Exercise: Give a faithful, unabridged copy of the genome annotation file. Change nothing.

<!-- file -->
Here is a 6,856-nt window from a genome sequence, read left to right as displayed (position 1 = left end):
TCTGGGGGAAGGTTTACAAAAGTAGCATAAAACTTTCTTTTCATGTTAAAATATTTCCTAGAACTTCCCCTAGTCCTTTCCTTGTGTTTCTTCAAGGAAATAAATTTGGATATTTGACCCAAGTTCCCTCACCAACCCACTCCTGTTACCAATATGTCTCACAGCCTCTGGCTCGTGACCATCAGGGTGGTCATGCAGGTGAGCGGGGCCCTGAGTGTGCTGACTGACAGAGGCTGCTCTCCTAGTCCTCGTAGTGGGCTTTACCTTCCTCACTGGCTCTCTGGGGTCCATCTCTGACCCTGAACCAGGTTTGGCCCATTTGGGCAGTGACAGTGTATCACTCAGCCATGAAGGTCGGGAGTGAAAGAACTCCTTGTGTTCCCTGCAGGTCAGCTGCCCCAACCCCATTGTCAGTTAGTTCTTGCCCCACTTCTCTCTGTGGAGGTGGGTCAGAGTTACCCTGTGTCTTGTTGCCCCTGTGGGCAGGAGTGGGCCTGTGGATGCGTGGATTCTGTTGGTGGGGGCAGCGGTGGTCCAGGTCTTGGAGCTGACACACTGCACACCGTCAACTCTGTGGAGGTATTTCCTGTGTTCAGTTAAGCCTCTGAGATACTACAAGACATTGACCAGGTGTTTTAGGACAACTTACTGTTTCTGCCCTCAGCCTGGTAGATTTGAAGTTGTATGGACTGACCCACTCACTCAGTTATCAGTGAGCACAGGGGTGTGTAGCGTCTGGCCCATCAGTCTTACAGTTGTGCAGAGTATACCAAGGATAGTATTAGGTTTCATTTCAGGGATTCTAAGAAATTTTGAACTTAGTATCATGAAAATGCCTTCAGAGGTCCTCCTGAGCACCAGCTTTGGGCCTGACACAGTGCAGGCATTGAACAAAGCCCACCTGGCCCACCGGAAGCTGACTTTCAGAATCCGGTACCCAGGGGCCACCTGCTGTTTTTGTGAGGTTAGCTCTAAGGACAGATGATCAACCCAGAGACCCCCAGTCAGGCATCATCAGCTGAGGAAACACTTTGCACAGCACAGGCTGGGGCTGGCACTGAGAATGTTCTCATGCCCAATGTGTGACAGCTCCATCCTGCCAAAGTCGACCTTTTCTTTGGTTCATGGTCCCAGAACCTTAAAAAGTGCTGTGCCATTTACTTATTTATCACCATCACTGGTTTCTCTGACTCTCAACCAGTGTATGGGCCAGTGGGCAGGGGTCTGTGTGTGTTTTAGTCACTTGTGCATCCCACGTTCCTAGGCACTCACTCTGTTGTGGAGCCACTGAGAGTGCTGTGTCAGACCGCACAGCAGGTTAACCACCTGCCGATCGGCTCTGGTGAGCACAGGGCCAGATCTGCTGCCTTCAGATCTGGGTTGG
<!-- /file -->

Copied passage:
Here is a 6,856-nt window from a genome sequence, read left to right as displayed (position 1 = left end):
TCTGGGGGAAGGTTTACAAAAGTAGCATAAAACTTTCTTTTCATGTTAAAATATTTCCTAGAACTTCCCCTAGTCCTTTCCTTGTGTTTCTTCAAGGAAATAAATTTGGATATTTGACCCAAGTTCCCTCACCAACCCACTCCTGTTACCAATATGTCTCACAGCCTCTGGCTCGTGACCATCAGGGTGGTCATGCAGGTGAGCGGGGCCCTGAGTGTGCTGACTGACAGAGGCTGCTCTCCTAGTCCTCGTAGTGGGCTTTACCTTCCTCACTGGCTCTCTGGGGTCCATCTCTGACCCTGAACCAGGTTTGGCCCATTTGGGCAGTGACAGTGTATCACTCAGCCATGAAGGTCGGGAGTGAAAGAACTCCTTGTGTTCCCTGCAGGTCAGCTGCCCCAACCCCATTGTCAGTTAGTTCTTGCCCCACTTCTCTCTGTGGAGGTGGGTCAGAGTTACCCTGTGTCTTGTTGCCCCTGTGGGCAGGAGTGGGCCTGTGGATGCGTGGATTCTGTTGGTGGGGGCAGCGGTGGTCCAGGTCTTGGAGCTGACACACTGCACACCGTCAACTCTGTGGAGGTATTTCCTGTGTTCAGTTAAGCCTCTGAGATACTACAAGACATTGACCAGGTGTTTTAGGACAACTTACTGTTTCTGCCCTCAGCCTGGTAGATTTGAAGTTGTATGGACTGACCCACTCACTCAGTTATCAGTGAGCACAGGGGTGTGTAGCGTCTGGCCCATCAGTCTTACAGTTGTGCAGAGTATACCAAGGATAGTATTAGGTTTCATTTCAGGGATTCTAAGAAATTTTGAACTTAGTATCATGAAAATGCCTTCAGAGGTCCTCCTGAGCACCAGCTTTGGGCCTGACACAGTGCAGGCATTGAACAAAGCCCACCTGGCCCACCGGAAGCTGACTTTCAGAATCCGGTACCCAGGGGCCACCTGCTGTTTTTGTGAGGTTAGCTCTAAGGACAGATGATCAACCCAGAGACCCCCAGTCAGGCATCATCAGCTGAGGAAACACTTTGCACAGCACAGGCTGGGGCTGGCACTGAGAATGTTCTCATGCCCAATGTGTGACAGCTCCATCCTGCCAAAGTCGACCTTTTCTTTGGTTCATGGTCCCAGAACCTTAAAAAGTGCTGTGCCATTTACTTATTTATCACCATCACTGGTTTCTCTGACTCTCAACCAGTGTATGGGCCAGTGGGCAGGGGTCTGTGTGTGTTTTAGTCACTTGTGCATCCCACGTTCCTAGGCACTCACTCTGTTGTGGAGCCACTGAGAGTGCTGTGTCAGACCGCACAGCAGGTTAACCACCTGCCGATCGGCTCTGGTGAGCACAGGGCCAGATCTGCTGCCTTCAGATCTGGGTTGG